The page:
Study aside, there are other important things to think about (something of which I was sublimely unaware during my own application process). Non-academic factors can be subdivided into two categories: Non-academic university life, and what we may broadly call background culture.


Beginning with background culture, it’s undeniable that spending your undergraduate years in the U.S. or the U.K. will shape you into different persons. As one person unhelpfully reminded me as I was personally battling with the decision between Oxbridge and Ivy League: “Wow, just remember that you are really choosing what kind of person you will be for the rest of your life.” As much as this was an exaggeration (as I also told my distressed self at the time), it is true that American and British general culture (norms, bureaucracy, behaviour, partying) differ and that you will be influenced in different directions depending on in which you choose to immerse yourself.

The best way to get a sense of this is, if you are able, to visit and experience the respective cultures (hint: google open days for your favourite universities or send them an email). However, that’s far from always possible. (I’d never visited the U.S. when I got admitted.) But this is difficult to advice on generally, so I will just mention a couple of points: First, talk to as many people with relevant experience (e.g., fellow nationals who have lived in one of the countries) as you can, and see if you really struggle to picture yourself in either of the images that emerge. Second, think about how much you value a cultural and social challenge in itself. From a European perspective, anecdotally it seems to me that those of my friends at Ivy League colleges had a much more challenging time to feel at home, on average, than those in the U.K. Is that part of the challenge you are aiming for, or something which would stand in the way of your goals?

Life In The Bubble

When it comes to non-academic university life, there is more that unite than separate Oxbridge and the Ivies. Frankly, old elite universities share a number of features, including the strong sense of “living in a bubble”, curious traditions and many scarily intelligent peers. As well as, of course, drinks and parties, competition for social status, and performance anxiety. But similarities aside, there are, needless to say, differences.

One of the most notable differences is probably how extra-curricular activities are viewed. An American friend on an exchange year from Columbia to Oxford told me that she had asked the President of Columbia in her first year, “What should I prioritise, my studies or getting an internship?” The President had answered that to be frank, from the university’s point of view it was the internship. In my experience, this is the opposite of the typical attitude among Oxford tutors, although this is an area of massive individual variation. This is not to suggest extra-curriculars are dead at Oxbridge – very much to the contrary. But it does say something about the greater institutional support available at American universities and about the general difference in attitudes. Once again, the ideals of the education of citizens (Ivy League) and the education of thinkers (Oxbridge) come out.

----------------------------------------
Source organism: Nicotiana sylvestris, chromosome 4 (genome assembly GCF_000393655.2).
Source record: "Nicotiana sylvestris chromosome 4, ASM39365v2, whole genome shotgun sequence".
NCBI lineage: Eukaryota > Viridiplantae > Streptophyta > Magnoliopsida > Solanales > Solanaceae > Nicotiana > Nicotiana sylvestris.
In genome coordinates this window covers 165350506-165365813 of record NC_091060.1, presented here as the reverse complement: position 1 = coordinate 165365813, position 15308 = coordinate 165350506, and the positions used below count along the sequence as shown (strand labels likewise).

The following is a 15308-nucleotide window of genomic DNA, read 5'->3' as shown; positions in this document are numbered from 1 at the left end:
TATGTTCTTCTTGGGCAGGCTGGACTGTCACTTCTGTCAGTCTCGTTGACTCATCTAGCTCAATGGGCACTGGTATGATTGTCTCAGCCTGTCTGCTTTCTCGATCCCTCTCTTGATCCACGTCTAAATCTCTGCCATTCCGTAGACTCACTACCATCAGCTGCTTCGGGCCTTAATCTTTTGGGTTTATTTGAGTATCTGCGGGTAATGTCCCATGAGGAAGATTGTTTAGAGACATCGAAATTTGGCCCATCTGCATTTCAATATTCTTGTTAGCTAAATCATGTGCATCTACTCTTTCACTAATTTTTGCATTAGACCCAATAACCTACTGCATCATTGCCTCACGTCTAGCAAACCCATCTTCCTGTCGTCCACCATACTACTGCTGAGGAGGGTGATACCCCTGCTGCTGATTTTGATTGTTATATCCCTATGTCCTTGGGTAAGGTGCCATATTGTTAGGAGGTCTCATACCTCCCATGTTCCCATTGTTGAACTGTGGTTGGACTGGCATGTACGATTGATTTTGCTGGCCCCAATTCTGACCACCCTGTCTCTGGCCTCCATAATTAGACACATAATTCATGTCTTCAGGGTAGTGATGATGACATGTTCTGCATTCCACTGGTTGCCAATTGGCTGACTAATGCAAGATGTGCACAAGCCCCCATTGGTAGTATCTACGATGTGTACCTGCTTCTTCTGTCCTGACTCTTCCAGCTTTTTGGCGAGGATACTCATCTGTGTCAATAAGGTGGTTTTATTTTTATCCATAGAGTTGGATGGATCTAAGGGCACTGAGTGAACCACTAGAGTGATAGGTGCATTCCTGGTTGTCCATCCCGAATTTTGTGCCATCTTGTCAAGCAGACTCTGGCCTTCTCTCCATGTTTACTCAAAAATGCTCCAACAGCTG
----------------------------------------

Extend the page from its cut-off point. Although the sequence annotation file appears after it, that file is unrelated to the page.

As for living arrangements, it is difficult to generalise. Oxford and Cambridge offer a combination of secluded life in a college, yet with a wider (though not extremely large) city surrounding it. Many students spend part of their degrees living in normal shared flats. Top U.S. colleges offer quite different experiences depending on location – Columbia University is in the middle of New York City, whilst Harvard and Princeton have highly concentrated campuses without that much going on in the immediate surroundings. Dartmouth, on the other hand, boasts extensive access to the outdoors. All in all, these differences underline the fact that you are looking for a place to live, rather than just study, and that’s something you need to keep in mind.

In The End

In the end, though more alike than different, Oxbridge and Ivy Leagues present two distinct alternatives, and which you choose makes a difference. Do your research. Think about whether you are looking for liberal arts breadth or Oxbridge depth as far as your studies go.  If you feel strongly in the direction of one country, direct your application resources (time and effort) accordingly. Try to move beyond the stereotypes. Remember that most people you ask for advice will (and who could blame them?) base their answers on exactly such stereotypes. Don’t stress, take your time. This is a tricky choice, and requires careful thinking about yourself and what matters to you.


Erik Hammar graduated with a B.A. in Philosophy, Politics and Economics from Christ Church, Oxford, in 2015. After leaving high school, he received offers from Harvard College as well as Christ Church, Oxford. He is now working in London.

[1] I will use the word “university” throughout, even if “college” is more accurate as far as U.S. undergraduate degrees are concerned.

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Erik Hammar, 28 Jun 2016